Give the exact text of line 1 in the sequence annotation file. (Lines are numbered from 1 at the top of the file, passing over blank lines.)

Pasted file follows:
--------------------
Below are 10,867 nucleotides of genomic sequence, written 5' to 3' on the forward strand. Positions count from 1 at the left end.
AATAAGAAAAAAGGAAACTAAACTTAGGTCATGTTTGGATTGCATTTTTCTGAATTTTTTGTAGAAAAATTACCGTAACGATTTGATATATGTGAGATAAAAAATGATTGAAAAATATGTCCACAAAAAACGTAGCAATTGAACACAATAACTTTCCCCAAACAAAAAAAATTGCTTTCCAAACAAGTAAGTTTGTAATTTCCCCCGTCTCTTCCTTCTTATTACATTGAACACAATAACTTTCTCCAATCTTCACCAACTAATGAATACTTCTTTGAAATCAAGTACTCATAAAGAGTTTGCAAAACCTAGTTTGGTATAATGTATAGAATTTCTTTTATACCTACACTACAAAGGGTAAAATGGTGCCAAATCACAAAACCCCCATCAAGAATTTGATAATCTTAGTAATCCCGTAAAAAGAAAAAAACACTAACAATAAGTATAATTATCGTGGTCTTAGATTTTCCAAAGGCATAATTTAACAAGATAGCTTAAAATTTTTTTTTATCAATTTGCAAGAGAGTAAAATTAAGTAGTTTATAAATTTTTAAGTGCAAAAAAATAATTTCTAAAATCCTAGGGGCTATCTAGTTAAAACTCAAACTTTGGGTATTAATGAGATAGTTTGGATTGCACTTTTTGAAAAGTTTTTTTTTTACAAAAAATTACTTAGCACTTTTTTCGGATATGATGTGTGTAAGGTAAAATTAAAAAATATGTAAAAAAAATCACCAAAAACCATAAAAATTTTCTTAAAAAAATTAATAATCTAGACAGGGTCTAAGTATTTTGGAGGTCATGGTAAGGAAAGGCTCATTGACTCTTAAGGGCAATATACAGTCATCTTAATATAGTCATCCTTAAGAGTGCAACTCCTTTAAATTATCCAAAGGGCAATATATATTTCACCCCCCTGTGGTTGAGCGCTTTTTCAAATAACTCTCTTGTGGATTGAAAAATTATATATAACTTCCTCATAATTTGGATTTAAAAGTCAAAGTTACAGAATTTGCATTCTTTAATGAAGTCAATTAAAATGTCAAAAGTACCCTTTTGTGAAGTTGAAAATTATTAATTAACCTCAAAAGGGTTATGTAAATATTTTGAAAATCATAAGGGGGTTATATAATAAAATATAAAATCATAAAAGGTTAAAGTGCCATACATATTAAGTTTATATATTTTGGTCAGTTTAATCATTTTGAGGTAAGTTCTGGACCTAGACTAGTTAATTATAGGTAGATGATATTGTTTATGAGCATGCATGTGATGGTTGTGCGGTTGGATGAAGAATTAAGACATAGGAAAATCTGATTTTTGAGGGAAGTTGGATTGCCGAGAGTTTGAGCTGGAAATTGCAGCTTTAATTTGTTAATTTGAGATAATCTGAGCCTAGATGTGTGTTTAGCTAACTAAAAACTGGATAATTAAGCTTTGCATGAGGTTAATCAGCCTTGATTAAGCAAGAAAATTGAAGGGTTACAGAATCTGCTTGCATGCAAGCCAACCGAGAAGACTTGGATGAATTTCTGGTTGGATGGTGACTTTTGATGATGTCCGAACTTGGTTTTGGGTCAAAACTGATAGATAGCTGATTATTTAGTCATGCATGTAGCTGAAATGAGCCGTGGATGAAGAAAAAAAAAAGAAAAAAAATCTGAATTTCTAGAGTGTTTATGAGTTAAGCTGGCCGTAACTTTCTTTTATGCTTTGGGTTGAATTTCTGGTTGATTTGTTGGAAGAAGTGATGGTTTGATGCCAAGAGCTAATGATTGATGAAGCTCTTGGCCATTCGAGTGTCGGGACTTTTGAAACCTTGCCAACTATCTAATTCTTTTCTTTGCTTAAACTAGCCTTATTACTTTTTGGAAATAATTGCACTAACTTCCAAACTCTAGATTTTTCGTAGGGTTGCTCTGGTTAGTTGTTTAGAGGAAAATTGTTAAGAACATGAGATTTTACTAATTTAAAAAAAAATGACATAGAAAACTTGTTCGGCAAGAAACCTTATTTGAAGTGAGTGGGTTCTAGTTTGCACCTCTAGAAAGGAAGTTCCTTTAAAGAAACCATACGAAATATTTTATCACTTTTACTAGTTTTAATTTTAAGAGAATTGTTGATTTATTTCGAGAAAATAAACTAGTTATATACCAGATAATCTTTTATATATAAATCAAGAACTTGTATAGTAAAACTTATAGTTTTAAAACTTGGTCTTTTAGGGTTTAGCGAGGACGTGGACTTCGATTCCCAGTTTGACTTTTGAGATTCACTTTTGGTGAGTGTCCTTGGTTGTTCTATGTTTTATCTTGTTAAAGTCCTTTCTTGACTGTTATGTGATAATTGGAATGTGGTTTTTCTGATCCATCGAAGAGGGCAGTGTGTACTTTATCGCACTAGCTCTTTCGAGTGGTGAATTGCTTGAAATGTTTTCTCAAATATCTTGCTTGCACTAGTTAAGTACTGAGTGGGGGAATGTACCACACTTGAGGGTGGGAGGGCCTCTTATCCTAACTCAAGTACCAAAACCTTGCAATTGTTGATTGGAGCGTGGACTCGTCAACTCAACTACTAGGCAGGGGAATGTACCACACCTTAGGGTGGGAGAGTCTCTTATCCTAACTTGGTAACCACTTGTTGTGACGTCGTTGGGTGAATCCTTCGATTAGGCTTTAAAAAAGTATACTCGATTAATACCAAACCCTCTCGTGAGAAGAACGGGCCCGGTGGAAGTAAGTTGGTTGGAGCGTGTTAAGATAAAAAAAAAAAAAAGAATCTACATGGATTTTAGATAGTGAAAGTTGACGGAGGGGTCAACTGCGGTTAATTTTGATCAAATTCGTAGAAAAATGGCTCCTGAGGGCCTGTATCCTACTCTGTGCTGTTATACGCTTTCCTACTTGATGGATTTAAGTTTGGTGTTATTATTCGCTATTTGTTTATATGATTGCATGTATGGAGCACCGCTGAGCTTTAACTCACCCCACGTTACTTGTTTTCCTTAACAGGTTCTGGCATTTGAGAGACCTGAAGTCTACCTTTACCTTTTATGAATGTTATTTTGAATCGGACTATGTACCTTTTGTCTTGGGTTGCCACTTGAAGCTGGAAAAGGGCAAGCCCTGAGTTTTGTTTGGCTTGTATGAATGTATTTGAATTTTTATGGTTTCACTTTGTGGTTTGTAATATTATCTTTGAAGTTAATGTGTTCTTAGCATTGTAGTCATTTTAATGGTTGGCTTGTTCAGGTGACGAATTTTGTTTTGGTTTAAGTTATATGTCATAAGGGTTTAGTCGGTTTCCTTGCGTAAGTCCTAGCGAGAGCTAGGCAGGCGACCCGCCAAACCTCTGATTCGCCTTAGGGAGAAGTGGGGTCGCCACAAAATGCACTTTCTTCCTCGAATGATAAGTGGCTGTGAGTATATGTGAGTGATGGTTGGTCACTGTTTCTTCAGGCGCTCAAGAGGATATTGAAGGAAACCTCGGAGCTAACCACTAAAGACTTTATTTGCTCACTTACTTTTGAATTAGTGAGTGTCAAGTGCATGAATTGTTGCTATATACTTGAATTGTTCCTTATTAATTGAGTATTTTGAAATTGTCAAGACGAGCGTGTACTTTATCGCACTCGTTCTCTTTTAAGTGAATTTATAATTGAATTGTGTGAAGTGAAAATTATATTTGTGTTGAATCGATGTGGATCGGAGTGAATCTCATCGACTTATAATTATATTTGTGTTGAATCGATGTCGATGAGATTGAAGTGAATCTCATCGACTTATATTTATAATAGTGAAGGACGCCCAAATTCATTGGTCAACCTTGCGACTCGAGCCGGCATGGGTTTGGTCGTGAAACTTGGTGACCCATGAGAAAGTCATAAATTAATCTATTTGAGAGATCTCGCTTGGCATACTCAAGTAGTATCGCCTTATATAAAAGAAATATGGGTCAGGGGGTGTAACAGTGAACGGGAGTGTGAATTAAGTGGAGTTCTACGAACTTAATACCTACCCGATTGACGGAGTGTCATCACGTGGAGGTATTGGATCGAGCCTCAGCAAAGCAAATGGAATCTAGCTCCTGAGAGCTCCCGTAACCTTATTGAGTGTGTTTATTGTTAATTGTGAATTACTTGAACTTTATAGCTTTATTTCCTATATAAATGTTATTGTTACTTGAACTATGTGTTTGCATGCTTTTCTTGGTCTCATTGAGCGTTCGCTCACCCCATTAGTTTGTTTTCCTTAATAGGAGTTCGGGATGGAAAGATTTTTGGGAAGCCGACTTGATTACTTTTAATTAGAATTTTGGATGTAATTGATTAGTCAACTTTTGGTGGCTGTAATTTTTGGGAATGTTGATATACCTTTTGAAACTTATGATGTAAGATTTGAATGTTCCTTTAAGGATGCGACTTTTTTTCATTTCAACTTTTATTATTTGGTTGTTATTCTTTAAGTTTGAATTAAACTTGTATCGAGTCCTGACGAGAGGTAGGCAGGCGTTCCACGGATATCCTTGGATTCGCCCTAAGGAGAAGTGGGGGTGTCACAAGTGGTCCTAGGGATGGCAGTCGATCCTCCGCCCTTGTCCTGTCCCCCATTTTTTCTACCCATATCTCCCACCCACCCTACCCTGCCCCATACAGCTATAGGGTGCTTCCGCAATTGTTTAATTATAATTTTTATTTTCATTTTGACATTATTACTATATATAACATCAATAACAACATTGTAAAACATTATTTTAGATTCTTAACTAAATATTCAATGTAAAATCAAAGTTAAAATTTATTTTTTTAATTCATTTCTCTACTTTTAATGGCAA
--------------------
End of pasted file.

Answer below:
Below are 10,867 nucleotides of genomic sequence, written 5' to 3' on the forward strand. Positions count from 1 at the left end.